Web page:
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Let's say we had a mechanism of adding unlimited amounts of water at a certain point in space. How much water could we add until the water molecules would turn into something else due to gravity? What would the composition of this "planet" be if we went past that point? Would it be possible to have an Earth-sized blob of water? Would there be ice at the surface and water inside?

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    $\begingroup$ I think those water molecules will turn into something else (water ice) due to vacuum straight away as soon as they are added to a certain point in space. And then sublimate to vapour. $\endgroup$ – Sergiy Lenzion Dec 6 '19 at 9:28
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    $\begingroup$ This is an interesting question but I don't think that it is on-topic here in Space Exploration SE. However, Worldbuilding SE has many water planet questions, including Could a planet made completely of water exist? and What is the largest I can make my water planet, while remaining within Earth-like parameters? and even A continuous water “planet” ring around a star $\endgroup$ – uhoh Dec 6 '19 at 10:55
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    $\begingroup$ I'm voting to close this question as off-topic because questions about building planets are far too hypothetical for the site. There are some well-received terraforming questions here, but the more hypothetical ones get closed as well. Worldbuilding SE might be a good site for this, but there are several water planet questions there already. Welcome to Space! $\endgroup$ – uhoh Dec 6 '19 at 11:02
  • $\begingroup$ @LeoS it's an interesting thought. If there was a water atmosphere then the water would stay warm; H2O is a powerful greenhouse gas! So it might be bistable; an ice ball may never sublimate fast enough to maintain a water atmosphere, but if you melt it and evaporate an atmosphere of water up to the triple point pressure then its possible it will stay warm and liquid. $\endgroup$ – uhoh Dec 6 '19 at 11:07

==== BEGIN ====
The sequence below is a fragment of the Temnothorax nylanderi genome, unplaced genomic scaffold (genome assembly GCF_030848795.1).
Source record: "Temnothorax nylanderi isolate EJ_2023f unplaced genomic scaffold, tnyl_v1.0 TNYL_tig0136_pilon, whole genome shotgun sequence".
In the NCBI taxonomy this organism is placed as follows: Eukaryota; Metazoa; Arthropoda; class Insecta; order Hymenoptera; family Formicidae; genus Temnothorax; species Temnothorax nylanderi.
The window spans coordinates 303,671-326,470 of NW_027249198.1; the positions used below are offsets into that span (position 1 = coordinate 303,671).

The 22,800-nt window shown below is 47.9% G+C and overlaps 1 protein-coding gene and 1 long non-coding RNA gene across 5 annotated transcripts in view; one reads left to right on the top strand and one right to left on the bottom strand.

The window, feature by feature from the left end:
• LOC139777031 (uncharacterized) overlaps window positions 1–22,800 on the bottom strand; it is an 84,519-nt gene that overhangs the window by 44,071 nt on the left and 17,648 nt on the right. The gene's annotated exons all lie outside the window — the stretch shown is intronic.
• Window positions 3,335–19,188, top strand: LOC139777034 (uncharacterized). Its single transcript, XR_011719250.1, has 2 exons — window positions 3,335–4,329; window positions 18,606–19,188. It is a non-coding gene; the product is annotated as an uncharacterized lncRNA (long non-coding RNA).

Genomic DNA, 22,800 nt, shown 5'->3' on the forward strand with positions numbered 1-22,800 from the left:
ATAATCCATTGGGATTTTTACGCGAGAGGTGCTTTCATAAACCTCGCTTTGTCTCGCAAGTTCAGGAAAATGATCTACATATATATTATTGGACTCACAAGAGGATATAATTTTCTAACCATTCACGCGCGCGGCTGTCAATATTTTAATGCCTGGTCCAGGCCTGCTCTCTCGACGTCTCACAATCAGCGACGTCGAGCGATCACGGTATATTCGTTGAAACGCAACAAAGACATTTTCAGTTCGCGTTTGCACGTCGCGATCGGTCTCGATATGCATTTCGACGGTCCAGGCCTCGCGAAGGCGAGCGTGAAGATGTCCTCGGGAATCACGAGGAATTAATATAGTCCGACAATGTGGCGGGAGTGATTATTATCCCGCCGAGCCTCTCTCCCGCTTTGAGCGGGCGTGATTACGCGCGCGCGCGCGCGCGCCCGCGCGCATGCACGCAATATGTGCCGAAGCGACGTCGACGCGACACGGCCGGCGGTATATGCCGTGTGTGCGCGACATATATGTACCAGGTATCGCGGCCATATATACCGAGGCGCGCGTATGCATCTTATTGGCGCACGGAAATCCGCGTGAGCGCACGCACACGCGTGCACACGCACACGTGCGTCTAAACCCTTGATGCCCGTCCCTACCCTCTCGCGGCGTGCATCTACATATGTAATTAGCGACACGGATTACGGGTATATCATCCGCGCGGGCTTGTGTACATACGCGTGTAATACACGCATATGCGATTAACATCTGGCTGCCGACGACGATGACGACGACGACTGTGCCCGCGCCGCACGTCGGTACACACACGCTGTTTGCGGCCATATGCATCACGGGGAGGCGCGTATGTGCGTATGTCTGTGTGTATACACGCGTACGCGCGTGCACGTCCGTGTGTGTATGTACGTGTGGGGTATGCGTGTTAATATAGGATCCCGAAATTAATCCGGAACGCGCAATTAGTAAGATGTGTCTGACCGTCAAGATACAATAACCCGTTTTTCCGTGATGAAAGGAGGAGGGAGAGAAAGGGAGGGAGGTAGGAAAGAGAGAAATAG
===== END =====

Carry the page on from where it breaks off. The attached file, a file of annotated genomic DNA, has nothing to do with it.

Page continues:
• $\begingroup$ I was going to lament that the worldbuilding answers don't actually come up with any figures, only of course at the pressure limits of liquid water it is actually noticably compressible and trying to work out the radius and mass of a sphere of compressible material being squished under its own gravitation seems like a right hassle. $\endgroup$ – Starfish Prime Dec 6 '19 at 11:34
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How much water could we add until the water molecules would turn into something else due to gravity?

It depends on how close this "waterworld" is to its parent star and thus how hot it is. Water has several phases and/or crystalline structures at temperatures and pressures that aren't typical of Earth.

Water Phases by Pressure/Temperature

What would the composition of this "planet" be if we went past that point?

If by what you mean disassociating the water altogether and/or fusing the hydrogen in the water, you're looking at a very metallic star. The smallest hydrogen-burning stars are roughly 14 times the mass of Jupiter though this figure may be higher due to its metallicity.

What would the composition of this "planet" be if we went past that point?

Atomic hydrogen, fused helium, and atomic oxygen

Would it be possible to have an Earth-sized blob of water?

Gliese 1214 b is a candidate object of such a waterworld, though it has a radius of 2.6x earth and 6.5x earth's mass.

Would there be ice at the surface and water inside?

Again that would depend on the planet's mass and proximity to its parent star. Europa has a thick layer of ice on its surface and liquid water below, though in warmer areas of a hypothetical solar system, it's perfectly possible to have water on the surface as seen on earth. It should be noted that at higher temperatures or lower surface gravity, water vapor will escape the hypothetical planet.

Gas Escape Velocity by Temperature and Gravity

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